(Corrects first name of rail consultant in paragraph 10, Gary
instead of Guy)
By Richard Valdmanis and Julie Gordon
LAC-MEGANTIC, Quebec, July 7 At least five
people died and 40 were missing on Sunday after a runaway train
carrying crude oil exploded and destroyed the center of a small
Canadian town in a disaster that raises fresh questions about
shipping oil by rail.
The train had been hauling crude from North Dakota to
eastern Canada, and was parked, without a driver, outside town
when it began rolling downhill, gathering speed and derailing on
a curve at 1 a.m. (0500 GMT) on Saturday.
Each tanker carried 30,000 gallons (113,000 liters) of crude
oil. Four cars caught fire and exploded in a huge orange and
black fireball that mushroomed hundreds of feet into the air and
flattened dozens of buildings, including a popular bar.
Police said were investigating the disaster, and would talk
to everyone involved.
Graphic showing location of disaster
Concern rises about crude by rail..........
"Every time the Surete (Quebec police) needs to investigate,
we need to rule out any foul play," spokesman Benoit Richard
told reporters. "Right now we cannot say it is a criminal act.
We can only say we are looking at it as if it was."
Shipping oil on rail cars has skyrocketed in the past year
as crude producers seek alternatives to pipelines that are
already full to capacity. Previous accidents led to messy spills
rather than life-threatening explosions.
Brunet said about 40 people were missing after the
derailment early on Saturday. "There could be more, there could
be less," he said.
Very few injured people were treated in hospitals,
indicating those caught in the blast had either escaped or died.
"It is a black-and-white situation," Quebec Health Minister
Rejean Hebert told reporters.
It is not clear why the train began rolling down toward the
town, or why the crude oil, not normally considered highly
explosive, blew up. The rail line is owned by Montreal, Maine &
Atlantic, which said the engineer had secured the train for the
night and left.
"That's the first thing I would think of: did someone
release all the brakes?" asked Gary Landrio, a Warren,
Pennsylvania, railroad consultant with 37 years of industry
experience. "In my experience, a train doesn't just simply let
itself go down the hill into a town. There's usually a cause
BAR PATRONS A CONCERN
Genevieve Guilbault, spokeswoman for the coroner's office,
said the dead were burned beyond recognition and that DNA and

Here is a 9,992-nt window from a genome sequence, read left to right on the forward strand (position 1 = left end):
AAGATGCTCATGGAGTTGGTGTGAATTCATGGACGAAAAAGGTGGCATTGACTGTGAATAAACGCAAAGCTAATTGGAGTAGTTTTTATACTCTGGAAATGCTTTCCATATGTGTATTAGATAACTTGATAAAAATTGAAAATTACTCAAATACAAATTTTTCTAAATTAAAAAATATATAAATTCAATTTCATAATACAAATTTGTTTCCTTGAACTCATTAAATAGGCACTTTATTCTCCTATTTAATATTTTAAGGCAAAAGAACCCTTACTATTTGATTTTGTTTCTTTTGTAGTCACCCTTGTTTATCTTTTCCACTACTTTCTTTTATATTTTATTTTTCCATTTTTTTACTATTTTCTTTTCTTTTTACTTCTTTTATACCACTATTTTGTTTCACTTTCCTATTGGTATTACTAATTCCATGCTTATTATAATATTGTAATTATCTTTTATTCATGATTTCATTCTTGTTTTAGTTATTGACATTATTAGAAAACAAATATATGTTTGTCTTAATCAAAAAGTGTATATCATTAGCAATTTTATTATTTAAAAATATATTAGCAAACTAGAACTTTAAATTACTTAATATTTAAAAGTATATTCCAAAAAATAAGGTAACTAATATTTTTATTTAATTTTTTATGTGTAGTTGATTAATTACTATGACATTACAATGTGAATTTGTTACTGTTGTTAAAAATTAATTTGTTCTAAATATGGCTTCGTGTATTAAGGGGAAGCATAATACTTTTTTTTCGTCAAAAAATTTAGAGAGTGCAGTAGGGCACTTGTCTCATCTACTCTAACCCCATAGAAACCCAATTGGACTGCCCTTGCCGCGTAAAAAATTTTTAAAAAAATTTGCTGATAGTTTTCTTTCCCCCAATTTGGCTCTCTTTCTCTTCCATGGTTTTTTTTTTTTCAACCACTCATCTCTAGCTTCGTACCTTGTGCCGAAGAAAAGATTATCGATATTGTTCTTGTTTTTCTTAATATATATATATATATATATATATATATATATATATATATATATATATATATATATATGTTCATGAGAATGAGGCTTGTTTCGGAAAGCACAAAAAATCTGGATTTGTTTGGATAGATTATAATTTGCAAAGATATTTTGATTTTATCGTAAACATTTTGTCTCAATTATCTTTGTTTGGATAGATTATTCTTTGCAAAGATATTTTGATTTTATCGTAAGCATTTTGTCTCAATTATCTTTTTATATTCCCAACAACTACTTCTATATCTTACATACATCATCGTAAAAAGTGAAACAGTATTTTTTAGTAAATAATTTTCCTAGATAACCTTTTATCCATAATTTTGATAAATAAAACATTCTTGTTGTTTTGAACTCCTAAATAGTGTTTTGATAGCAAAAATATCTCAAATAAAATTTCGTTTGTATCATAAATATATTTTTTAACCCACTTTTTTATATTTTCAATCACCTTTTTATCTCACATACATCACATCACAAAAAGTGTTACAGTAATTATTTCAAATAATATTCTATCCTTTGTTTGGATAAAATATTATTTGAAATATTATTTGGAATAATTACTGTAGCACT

dental records would likely need to be used for identification.
"Given the size and intensity of the blast, you can imagine
the condition of the bodies," she told reporters.
White vapor still rose on Sunday from the town center, which
police have cordoned off. Photos showed shattered buildings,
burning piles of rubble and stumps of burned trees.
Residents said they were particularly concerned about people
who had been inside the Musi-Cafe bar, which was right next to
the center of the blast.
Yvon Rosa said he and a friend had just left the Musi-Cafe
when they saw the train hurtling toward them. As the town center
exploded, they ran to the lake, jumped in a boat and went out
onto the water until morning.
"It was incredible. The smoke, the heat - fire everywhere.
There were people running... It was like the apocalypse," he
About 2,000 of the town's inhabitants were evacuated after
the blast, scores at them to a school transformed into a
Outside the building, Louise Boulet, 65, looked at a local
newspaper that had published an aerial view of downtown. One of
the flattened buildings was the house where her 63-year old
sister, Marie-France Boulet, lived.
"She is dead for sure. If she were alive, her car would not
still be there," Louise said, pointing to a burned-out vehicle
in the photo.
Marie-France ran a women's clothing shop from the front of
the building where she lived by herself.
"She was my best friend," Louise said as tears welled in her
eyes. "She died with all of my secrets and I will guard all of
Lac-Megantic, a town of 6,000 on the edge of a deep blue
lake and ringed by forests of pine and birch, is in the
predominantly French-speaking province of Quebec, about 160
miles (255 km) east of Montreal and close to the border with
Maine and Vermont.
About 150 firefighters, some from the United States, spent
most of Saturday spraying cold water from the lake on five
tanker cars they said still posed a serious risk of exploding.
Fire officials said on Sunday they had contained the risk
somewhat, and only two tankers were still considered at risk of
The disaster will focus attention on the merits of
TransCanada Corp's proposed Keystone XL pipeline from
the oil sands of Alberta to the Texas coast, a project U.S.
President Barack Obama is considering whether to approve.
Proponents of Keystone XL, which environmentalists strongly
oppose on the grounds that extracting crude from the tar sands
generates more greenhouse gas emissions than regular drilling,
say shipping oil by pipeline is safer than using rail cars.
"On the face of it this should be a boost for pipeline
solutions, especially given the improvements in pipeline
technology over the past five decades," said Ed Morse, managing
director of commodity research at Citi Group.
Montreal, Maine & Atlantic owns some 510 miles (820 km) of
track in Maine and Vermont in the United States and in Quebec
and New Brunswick in Canada.
If the death toll does hit 45, it would be one of the
largest peacetime disasters in Canada since 62 people died in a
plane crash in Chilliwack, British Columbia in December 1956.
(Writing by David Ljunggren in Ottawa; additional reporting by
Scott Haggett in Calgary and Cazary Podkul in New York; Editing
by Janet Guttsman and Bill Trott)